The President of the Republic of Gambia, Yahya Jammeh, has announced a complete ban on Female Genital Mutilation (FGM) across the country, in order to protect young girls and the dignity of women.
The Gambia, a former British colony, is a small West African country bound by Senegal, with a narrow Atlantic coastline. It is known for its diverse ecosystems in the West African region.
This milestone announcement was made by the ultra-conservative leader of the country during a rally held in the southern village of Kanilai, near the border with Senegal. The village is the birthplace of President Jammeh and he has expanded it after coming to power in 1994.
President Yahya Jammeh seized power in a military coup as a young army officer in 1994. Since then, he has held firmly to the country. Many Western leaders consider him a brutal dictator, but he has always insisted that he has the back of his country, to lead it to prosperity.
He is known for his radical views on both politics and religion. A Muslim by birth, he claims to live strictly to the tenets of the Holy Book of Islam (Qur’an). He told the gathering that if FGM had been stated in the Holy Qur’an, he would have allowed the practice to continue.
“FGM is a traditional practice. We could have allowed it to continue if it was a religious practice but it is not. Female circumcision is banned in Gambia from Kartong to Koina,” he said.
He also revealed that he has spent years conducting research on FGM from the religious perspective, but it showed that the practice had no religious basis. The president said, “For 21 years, I have been researching from the Qur’an and consulting religious leaders whether female circumcision is mentioned in the Qur’an but I did not find it there.”
According to him, for 21 years, he has seen Gambian women succumb to fistula, cervical cancer and also dying in labour due to FGM. He warned that if any person is found practicing the act now, the circumciser, as well as that village’s head and parents of the female child will face consequences.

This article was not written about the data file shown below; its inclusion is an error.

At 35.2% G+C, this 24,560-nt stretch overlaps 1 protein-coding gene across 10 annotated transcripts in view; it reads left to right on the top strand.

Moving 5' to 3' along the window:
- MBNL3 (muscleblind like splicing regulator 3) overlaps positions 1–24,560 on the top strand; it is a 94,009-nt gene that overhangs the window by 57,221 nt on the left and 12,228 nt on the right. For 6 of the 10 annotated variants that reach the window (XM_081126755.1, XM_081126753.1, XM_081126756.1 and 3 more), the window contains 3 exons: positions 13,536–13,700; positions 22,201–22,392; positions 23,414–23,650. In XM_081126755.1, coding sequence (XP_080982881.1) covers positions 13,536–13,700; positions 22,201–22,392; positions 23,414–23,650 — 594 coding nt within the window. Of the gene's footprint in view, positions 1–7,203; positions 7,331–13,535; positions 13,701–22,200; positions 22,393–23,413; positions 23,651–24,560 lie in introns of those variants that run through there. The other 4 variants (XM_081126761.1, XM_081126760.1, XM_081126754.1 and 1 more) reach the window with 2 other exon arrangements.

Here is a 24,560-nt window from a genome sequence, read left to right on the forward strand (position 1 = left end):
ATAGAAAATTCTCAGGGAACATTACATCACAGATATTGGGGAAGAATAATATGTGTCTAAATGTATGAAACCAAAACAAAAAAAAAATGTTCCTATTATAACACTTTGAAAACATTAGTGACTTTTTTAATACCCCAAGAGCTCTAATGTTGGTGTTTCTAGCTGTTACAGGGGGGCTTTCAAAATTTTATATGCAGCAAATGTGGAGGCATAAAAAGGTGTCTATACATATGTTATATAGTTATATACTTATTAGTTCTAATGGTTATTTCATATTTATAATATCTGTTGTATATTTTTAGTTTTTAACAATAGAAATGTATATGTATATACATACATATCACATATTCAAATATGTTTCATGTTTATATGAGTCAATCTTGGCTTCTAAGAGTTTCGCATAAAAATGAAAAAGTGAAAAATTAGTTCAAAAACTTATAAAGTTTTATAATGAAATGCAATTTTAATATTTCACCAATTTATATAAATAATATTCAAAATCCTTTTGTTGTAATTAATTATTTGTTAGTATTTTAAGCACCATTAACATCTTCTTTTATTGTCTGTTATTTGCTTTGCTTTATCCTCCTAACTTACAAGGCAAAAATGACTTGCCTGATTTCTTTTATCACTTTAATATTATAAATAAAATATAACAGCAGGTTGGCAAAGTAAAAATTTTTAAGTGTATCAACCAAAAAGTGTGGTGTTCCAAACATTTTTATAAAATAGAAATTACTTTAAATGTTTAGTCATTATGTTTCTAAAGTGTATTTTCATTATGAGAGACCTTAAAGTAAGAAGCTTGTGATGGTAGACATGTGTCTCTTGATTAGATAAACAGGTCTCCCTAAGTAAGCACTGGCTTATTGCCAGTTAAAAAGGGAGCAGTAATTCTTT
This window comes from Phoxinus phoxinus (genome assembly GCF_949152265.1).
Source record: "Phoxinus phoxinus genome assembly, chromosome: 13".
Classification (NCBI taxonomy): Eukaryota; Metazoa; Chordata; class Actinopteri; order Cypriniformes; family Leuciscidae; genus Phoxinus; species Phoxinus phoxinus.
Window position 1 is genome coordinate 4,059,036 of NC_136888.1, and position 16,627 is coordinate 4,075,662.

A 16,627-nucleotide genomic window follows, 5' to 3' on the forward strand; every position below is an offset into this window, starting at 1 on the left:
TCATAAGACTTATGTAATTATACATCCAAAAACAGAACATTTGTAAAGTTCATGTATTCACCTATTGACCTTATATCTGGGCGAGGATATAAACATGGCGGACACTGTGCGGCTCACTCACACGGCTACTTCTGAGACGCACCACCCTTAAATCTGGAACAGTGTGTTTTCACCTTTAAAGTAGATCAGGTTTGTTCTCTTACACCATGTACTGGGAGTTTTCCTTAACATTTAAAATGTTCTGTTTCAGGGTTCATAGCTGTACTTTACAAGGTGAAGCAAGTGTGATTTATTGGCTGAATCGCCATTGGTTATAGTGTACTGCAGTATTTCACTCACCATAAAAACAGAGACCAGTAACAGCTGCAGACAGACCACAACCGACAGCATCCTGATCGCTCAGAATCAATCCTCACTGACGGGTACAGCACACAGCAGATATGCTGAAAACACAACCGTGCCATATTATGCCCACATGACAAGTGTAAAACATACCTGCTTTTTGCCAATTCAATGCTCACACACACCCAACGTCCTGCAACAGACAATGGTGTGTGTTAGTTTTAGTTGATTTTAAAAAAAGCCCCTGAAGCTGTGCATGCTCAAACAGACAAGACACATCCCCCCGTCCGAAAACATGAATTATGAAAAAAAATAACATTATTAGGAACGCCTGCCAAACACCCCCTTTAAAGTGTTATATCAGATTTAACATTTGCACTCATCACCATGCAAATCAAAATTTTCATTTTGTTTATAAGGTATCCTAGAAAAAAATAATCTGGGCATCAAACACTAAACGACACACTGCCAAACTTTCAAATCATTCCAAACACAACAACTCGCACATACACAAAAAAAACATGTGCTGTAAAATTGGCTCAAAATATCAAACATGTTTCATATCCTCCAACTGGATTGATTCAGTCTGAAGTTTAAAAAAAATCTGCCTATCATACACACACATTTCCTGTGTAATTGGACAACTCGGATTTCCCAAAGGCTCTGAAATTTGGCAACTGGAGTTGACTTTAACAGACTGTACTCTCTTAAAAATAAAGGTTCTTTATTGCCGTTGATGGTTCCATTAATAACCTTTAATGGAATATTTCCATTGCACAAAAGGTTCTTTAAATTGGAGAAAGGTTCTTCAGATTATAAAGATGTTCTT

He clarified that he was not against teaching girls’ circumcision songs and the culture, but that the FGM practice itself is banned forever in the country.
President Jammeh went further to emphasize the need for all Gambians to take heed of his announcement on the FGM ban, asserting that he would not stand by and watch Gambian girls being rounded up and sent through a practice that would traumatize them for the rest of their lives.
The Gambian leader went on to express his gratefulness to Gambian women for standing by him since 1994, saying whatever will take them forward will always be his priority.
“The country’s progress, particularly that of women and girls, will always be my objective,” President Jammeh said.
The United Nations agencies define FGM as all procedures involving the partial or total removal of the external female genitalia or other injury to the female genital organs for non-medical reasons. It is usually performed on girls between the ages of four and puberty.
In 2013, it was estimated that the practice is common in some 27 countries in Africa. It was also estimated in 2014 that about 133 million women and girls have suffered FGM worldwide. However, many countries are currently working very hard to abolish the practice.
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